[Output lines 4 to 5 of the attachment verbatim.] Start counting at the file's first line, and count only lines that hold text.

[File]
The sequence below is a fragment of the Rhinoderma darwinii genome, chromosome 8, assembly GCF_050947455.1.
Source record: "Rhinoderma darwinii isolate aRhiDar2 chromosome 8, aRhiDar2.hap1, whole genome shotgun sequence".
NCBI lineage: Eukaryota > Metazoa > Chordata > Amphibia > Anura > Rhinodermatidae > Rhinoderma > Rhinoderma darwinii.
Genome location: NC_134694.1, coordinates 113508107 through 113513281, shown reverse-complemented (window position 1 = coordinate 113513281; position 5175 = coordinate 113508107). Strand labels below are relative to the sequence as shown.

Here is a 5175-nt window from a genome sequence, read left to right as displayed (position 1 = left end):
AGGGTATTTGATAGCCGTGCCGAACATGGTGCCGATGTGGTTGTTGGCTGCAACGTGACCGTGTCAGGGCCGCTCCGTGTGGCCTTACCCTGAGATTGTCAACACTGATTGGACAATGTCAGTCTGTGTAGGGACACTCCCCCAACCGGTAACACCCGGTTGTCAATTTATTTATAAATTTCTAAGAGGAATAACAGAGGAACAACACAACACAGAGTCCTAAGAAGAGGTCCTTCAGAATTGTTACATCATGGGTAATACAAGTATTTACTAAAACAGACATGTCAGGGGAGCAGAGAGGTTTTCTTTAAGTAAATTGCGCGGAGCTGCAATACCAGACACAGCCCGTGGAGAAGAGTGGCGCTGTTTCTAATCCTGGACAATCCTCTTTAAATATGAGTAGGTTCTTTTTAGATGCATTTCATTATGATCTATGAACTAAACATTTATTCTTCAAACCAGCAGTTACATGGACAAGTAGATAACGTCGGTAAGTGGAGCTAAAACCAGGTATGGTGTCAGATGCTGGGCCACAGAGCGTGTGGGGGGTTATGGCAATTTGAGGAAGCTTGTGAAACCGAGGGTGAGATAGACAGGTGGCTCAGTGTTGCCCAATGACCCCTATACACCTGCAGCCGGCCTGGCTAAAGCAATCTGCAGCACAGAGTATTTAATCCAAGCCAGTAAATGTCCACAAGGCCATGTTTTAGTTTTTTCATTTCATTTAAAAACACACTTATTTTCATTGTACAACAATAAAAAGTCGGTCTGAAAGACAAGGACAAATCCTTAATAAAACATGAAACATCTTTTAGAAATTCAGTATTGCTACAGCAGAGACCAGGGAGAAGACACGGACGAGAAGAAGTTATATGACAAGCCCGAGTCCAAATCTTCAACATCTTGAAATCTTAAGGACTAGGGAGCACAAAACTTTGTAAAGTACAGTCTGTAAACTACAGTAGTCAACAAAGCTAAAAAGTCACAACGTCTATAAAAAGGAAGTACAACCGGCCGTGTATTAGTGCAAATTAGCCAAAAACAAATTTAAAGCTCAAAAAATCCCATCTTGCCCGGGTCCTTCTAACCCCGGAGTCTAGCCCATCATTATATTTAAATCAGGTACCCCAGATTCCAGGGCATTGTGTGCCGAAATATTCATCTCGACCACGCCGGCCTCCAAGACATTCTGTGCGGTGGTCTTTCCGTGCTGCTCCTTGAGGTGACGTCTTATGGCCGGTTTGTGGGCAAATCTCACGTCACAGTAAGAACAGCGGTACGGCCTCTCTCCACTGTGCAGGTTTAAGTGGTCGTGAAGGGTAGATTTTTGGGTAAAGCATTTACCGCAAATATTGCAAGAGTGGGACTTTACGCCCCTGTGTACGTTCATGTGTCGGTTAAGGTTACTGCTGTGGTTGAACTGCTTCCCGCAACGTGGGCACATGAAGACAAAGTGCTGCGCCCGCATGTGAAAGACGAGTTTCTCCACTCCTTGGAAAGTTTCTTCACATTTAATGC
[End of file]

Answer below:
Genome location: NC_134694.1, coordinates 113508107 through 113513281, shown reverse-complemented (window position 1 = coordinate 113513281; position 5175 = coordinate 113508107). Strand labels below are relative to the sequence as shown.

Here is a 5175-nt window from a genome sequence, read left to right as displayed (position 1 = left end):